Earlier this month, the State Intellectual Property Office
("SIPO") of the People's Republic of China released a
proposed amendment to the Chinese Patent Law and is now accepting
comments. The proposed amendment will be the fourth amendment
to the Chinese Patent Law since its initial adoption in
The two key components of the proposed amendment include: (1)
giving SIPO more power to administratively enforce the patent laws
(as compared to using more conventional judicial enforcement); and
(2) increasing the amount of damages available in patent
Currently, China has a dual enforcement mechanism for IP
infringement: judicial (via the courts) and administrative (via
SIPO). Administrative enforcement for IP, especially for
patents, is often disfavored because, while SIPO can issue
injunctions, it cannot award damages. And because SIPO cannot
enforce its own injunctions, enforcement efforts were greatly
hindered. Instead, one needed to ask a court to enforce a
To address those issues, the proposed amendment enables the
administrative authority to award damages for "losses
suffered." But, the amendment does not define what these
losses are, how they are to be calculated or whose losses should be
compensated (e.g., only the patentee or anyone with standing to
initiate an administrative action). Presumably, a definition
(e.g., lost profits, infringer's earnings, etc.) and method for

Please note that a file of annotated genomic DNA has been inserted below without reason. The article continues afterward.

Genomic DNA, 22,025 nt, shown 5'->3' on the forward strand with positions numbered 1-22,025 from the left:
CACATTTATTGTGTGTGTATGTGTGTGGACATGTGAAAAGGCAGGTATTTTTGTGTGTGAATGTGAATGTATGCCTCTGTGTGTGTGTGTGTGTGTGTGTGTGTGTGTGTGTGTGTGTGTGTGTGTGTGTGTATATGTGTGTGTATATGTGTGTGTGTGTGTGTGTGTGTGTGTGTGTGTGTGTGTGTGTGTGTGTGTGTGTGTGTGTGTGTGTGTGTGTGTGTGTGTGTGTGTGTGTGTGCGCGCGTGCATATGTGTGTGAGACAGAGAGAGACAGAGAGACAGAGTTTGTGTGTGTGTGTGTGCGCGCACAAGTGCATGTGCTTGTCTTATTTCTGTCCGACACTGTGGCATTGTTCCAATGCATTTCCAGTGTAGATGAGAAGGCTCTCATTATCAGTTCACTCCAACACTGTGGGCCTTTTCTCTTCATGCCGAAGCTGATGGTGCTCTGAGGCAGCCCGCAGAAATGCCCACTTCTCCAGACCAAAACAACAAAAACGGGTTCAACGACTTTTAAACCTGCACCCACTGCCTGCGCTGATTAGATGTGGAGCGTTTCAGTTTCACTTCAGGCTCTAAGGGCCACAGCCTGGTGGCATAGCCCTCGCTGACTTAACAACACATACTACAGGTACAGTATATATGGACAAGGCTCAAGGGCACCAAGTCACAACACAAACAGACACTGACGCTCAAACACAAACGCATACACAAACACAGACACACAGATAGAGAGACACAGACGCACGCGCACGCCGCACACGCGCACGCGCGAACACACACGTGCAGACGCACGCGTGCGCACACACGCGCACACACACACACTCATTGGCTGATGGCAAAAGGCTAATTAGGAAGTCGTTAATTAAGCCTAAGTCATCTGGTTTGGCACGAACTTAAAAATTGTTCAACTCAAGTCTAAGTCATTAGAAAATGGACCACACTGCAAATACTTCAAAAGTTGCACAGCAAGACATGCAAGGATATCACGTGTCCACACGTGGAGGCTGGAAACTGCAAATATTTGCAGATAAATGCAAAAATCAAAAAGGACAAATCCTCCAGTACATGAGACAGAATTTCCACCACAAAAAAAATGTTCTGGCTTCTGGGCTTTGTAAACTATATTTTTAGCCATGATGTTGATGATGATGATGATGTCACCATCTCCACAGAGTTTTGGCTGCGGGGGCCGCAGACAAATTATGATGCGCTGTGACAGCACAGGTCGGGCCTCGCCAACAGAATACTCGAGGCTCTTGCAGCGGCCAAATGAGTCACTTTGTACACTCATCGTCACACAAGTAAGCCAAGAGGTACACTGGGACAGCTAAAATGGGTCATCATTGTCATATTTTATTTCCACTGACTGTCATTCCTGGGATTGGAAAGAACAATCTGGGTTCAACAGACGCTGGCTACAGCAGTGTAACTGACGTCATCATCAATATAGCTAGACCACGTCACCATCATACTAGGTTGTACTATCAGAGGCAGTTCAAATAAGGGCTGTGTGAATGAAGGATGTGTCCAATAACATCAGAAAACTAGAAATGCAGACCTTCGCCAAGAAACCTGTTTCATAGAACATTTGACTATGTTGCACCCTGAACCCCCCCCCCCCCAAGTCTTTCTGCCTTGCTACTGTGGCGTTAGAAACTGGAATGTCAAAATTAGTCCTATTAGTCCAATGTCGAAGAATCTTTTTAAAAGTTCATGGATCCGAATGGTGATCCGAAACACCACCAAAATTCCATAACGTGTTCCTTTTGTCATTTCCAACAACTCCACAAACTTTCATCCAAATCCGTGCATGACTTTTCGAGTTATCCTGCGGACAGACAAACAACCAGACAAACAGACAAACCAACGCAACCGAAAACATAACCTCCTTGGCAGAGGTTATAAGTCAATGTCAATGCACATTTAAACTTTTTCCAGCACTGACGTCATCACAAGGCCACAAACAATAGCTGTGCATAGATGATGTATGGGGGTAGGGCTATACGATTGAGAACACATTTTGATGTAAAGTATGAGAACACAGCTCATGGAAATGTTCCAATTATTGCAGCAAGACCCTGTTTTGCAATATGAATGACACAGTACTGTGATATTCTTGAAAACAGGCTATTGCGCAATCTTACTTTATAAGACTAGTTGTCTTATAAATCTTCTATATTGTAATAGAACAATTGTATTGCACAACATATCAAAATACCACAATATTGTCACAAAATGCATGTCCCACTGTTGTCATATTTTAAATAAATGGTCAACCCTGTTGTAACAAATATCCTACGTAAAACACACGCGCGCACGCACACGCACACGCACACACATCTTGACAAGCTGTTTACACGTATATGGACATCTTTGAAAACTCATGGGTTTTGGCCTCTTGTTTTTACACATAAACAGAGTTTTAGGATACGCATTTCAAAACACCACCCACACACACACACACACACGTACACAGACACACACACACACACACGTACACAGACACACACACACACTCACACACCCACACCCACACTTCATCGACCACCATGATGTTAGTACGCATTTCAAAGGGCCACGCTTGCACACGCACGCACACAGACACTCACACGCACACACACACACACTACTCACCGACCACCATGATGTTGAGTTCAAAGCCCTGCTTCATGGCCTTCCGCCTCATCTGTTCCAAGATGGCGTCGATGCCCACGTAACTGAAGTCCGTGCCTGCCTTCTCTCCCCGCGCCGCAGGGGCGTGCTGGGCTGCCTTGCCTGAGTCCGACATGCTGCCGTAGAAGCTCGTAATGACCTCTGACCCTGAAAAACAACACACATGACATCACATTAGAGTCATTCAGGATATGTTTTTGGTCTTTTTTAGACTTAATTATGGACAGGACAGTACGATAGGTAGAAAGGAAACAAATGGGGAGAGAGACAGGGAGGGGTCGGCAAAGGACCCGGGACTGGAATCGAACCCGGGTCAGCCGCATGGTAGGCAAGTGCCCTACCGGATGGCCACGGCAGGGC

calculation will be defined in a later-issued regulation that will
be based on the solicited comments to the amendment.
The proposed amendments further grant the administrative
authority "the right to investigate and punish the alleged
patent infringer disrupting the market order in accordance with the
law; the patent administration department under the State Council
shall organize the investigation of suspected patent infringement
activity which has significant impact on the country."
This implies that the administrative authority can initiate its own
investigations when disruptions of the market order occur,
thus granting SIPO tremendous power. Under the current
draft amendments, when SIPO finds that infringement has occurred,
it could issue injunctions, seize illegal earnings, and seize and
destroy any infringing products and equipment used in the
infringement. In addition, SIPO could issue fines up to four
times the illegal earnings or 200,000 RMB, if there are no illegal
earnings or the earning are difficult to calculate. But, the
phrases "disruptions of market order," "illegal
earnings" and "difficult to calculate" are not
defined in the proposed amendments.
In addition, the proposed amendments increase the likelihood of
collecting increased damage awards above the statutory maximum of 1
million RMB. Specifically, amended Article 65 allows damages
for willful infringement and awards of the patentee's
reasonable expenses. But again, the terms "willful
infringement" and "reasonable expenses" are not
While the proposed amendments will significantly increase the
value of Chinese patents due to better enforcement and the
availability of higher damages awards, without more clarity and
safeguards, the law may not reach its full potential and could be
open to abuse. The proposed amendments may be a step in the
right direction, but interested parties should provide SIPO with
comments to help further clarify and improve the Chinese Patent
The content of this article is intended to provide a general
guide to the subject matter. Specialist advice should be sought
about your specific circumstances.
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